Next there is another gold for GB in the velodrome where Sophie Thornhill and her pilot Helen Scott smash the Paralympic record in the Class B tandem 1000m time trial. It’s a ride which gives them the lead at the expense of the Australians. Always nice to get one over on the Australians whatever the sport. Only the Dutch can stop Scott and Thornill now but they fail to do so as GB secure yet more cycling success. It’s what we do, isn’t it?
The news isn’t so good for T35 100m sprinter Jordan Howe who is disqualified from his heat for a false start. He’s disconsolate and why wouldn’t you be if after four years of hard work you’d lost it all from being a little over eager? In years gone by he would have been given a second chance but the rules are pretty ruthless now. One false move and you are gone. If Howe can take anything from this it is that is probably unlikely to happen to him again. Once bitten….
Stef Reid jumps 5.64 in the women’s T44 long jump. It puts her into the lead but her mark is eclipsed by France’s Marie-Amelie Le Fur who lands a mark of 5.75. She betters that to 5.83 and Reid cannot respond and has to settle for silver. Commentator Katherine Merry tells us how good the competition has been but we’ve been bouncing around between the track, the pool and the velodrome so much that we have only seen four jumps in the entire final. Reid’s interview reveals a distinctly Canadian accent. She’s the wife of Canada’s T54 sprinter Brent Lakatos and moved to Canada at the age of four. She qualifies to represent Great Britain by virtue of her English mother and Scottish father and well, we’ll take medal contending athletes where we can get them. Does anyone think Mo Farah was born in London? Does anyone think he even lives there?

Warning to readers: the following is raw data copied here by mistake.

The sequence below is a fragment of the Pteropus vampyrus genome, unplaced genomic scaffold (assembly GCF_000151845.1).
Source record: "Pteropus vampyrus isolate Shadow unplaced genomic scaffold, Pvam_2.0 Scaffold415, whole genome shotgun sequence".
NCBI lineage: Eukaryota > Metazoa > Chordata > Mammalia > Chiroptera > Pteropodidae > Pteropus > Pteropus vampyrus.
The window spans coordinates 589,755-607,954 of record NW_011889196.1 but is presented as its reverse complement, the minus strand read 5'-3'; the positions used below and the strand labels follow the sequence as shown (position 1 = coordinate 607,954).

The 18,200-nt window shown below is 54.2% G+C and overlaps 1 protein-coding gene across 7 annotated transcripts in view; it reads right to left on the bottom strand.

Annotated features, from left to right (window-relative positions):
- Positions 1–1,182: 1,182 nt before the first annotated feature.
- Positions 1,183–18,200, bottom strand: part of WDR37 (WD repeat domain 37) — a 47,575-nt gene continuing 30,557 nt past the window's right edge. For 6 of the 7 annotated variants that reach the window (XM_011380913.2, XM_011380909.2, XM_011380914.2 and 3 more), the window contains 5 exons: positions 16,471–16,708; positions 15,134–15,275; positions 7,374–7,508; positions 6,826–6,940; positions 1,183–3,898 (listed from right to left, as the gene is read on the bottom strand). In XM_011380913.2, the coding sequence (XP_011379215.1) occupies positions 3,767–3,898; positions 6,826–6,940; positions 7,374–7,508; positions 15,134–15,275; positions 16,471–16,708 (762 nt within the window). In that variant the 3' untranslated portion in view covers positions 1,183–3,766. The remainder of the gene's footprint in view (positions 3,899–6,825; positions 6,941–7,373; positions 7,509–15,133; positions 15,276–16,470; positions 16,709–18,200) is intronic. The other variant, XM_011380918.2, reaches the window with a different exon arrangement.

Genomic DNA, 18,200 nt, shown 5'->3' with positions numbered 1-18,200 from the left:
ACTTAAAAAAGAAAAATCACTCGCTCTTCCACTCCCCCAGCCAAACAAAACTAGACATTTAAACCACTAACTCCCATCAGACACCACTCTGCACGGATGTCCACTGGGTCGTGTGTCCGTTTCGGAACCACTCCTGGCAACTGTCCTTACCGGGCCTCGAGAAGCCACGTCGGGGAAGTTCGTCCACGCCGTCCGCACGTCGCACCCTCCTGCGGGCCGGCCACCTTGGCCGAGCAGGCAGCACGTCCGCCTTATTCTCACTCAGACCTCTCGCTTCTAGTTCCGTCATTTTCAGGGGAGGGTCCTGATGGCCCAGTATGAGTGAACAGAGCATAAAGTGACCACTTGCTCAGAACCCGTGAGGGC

What do we think of the term parahoney? I see it used on Twitter by former Lancashire and England batsman Graeme Fowler (ha, the people I follow….) and I’m not sure what to make of it. It is meant as a compliment to Reid and Fowler adds the caveat that if you are offended you have missed the point. I get where he is coming from but if he has taken a fancy to her (and why not, she’s a bit of alright you’d probably say) why can he not just say that? Why isn’t she just a honey, if indeed the term ‘honey’ is still acceptable in a modern, pc-gone-bonkers type of society? It’s almost as if the inclusion of the prefix ‘para’ devalues her honeydom in some way. Maybe I’m being paranoid. Maybe I myself am revealing my lazy prejudices by pointing this out. Either way it just troubles me a tad that a has-been international cricketer can’t express a liking for a female athlete without making it at least partly about her disability.
We go back to the pool where the one-armed marvel that is Stephanie Slater qualifies in second place for the final of the S8 100m butterfly behind Ukraine’s Kateryna Istomina. We are only offered the last length or two of the 400m S9 heats in both the men’s and women’s event, but we get to see Lewis White finish second behind Italian Federico Morlacchi and the 18-year-old Jonathan Booth get through as runner up to Australia’s Brenden Hall. Amy Marren had two fourth-placed finishes in London 2012 and starts her bid to put that right by winning her heat to make it through to the final of the women’s event.
We finish on the track where Libby Clegg sets a new world record in the T11 100m of 11.92 seconds in qualifying for the final. She’s only the second female athlete ever to go under 12.00 in this classification. How fast is she going to run when she gets there? Will she even get there? As she crosses the line there is no sign yet of the controversy to come which threatens to leave Clegg’s Paralympic bid in tatters.